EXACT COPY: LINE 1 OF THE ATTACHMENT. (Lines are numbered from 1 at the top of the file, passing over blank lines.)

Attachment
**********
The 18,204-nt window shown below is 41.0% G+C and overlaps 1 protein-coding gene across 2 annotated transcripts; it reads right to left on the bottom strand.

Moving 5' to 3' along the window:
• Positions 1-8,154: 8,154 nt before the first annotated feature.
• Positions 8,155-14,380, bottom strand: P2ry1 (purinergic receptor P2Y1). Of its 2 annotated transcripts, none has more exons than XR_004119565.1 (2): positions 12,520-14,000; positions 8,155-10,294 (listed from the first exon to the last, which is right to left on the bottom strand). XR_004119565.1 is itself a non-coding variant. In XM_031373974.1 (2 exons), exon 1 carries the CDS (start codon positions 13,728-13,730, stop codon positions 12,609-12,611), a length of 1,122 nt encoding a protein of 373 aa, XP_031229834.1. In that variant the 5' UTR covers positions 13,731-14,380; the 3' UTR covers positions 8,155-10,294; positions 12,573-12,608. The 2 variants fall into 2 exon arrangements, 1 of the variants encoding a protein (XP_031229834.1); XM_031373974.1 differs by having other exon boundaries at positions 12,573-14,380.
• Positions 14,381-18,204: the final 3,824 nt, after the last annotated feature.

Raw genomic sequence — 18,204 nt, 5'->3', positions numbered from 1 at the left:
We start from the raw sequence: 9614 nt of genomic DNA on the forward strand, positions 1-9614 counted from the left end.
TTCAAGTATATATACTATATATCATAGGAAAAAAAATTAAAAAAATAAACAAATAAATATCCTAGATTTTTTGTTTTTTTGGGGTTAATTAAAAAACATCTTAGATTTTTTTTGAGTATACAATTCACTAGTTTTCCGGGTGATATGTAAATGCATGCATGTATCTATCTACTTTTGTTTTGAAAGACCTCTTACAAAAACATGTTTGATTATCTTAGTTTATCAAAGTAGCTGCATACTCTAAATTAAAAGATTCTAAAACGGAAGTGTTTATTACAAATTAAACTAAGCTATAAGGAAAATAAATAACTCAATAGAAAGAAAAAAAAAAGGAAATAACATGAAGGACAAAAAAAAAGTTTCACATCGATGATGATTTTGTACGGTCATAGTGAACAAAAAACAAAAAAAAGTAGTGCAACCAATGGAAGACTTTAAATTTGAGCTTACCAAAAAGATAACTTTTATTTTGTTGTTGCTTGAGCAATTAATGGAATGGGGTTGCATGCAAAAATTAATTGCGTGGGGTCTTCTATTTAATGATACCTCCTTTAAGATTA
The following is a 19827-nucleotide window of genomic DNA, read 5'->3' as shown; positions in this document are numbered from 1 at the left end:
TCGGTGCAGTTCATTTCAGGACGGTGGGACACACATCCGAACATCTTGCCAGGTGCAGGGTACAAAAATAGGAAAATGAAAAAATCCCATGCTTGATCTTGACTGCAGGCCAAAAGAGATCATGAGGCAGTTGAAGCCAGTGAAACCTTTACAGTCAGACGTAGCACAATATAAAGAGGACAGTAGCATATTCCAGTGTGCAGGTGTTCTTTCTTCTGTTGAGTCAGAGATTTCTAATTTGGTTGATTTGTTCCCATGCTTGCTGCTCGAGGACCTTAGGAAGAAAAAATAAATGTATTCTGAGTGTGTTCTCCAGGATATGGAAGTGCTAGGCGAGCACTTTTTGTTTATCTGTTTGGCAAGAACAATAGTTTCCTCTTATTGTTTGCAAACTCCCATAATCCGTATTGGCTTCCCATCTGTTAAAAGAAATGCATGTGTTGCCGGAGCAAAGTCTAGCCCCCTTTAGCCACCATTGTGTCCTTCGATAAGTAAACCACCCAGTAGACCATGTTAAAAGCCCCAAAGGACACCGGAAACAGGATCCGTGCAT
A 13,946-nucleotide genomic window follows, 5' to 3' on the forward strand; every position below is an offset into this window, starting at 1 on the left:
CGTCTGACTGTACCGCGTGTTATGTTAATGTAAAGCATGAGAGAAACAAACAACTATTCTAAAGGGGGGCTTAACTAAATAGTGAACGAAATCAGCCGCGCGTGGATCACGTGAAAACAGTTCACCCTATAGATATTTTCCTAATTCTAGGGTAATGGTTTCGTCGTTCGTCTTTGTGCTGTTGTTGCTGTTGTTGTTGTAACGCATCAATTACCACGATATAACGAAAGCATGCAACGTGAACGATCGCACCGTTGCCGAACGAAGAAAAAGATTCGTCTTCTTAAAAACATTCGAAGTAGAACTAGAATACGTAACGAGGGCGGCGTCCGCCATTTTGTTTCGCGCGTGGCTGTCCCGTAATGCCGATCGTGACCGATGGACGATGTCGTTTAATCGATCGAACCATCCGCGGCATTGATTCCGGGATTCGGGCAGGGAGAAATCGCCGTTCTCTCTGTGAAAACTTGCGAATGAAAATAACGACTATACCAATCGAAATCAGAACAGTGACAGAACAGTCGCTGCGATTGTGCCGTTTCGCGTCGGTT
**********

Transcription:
The 18,204-nt window shown below is 41.0% G+C and overlaps 1 protein-coding gene across 2 annotated transcripts; it reads right to left on the bottom strand.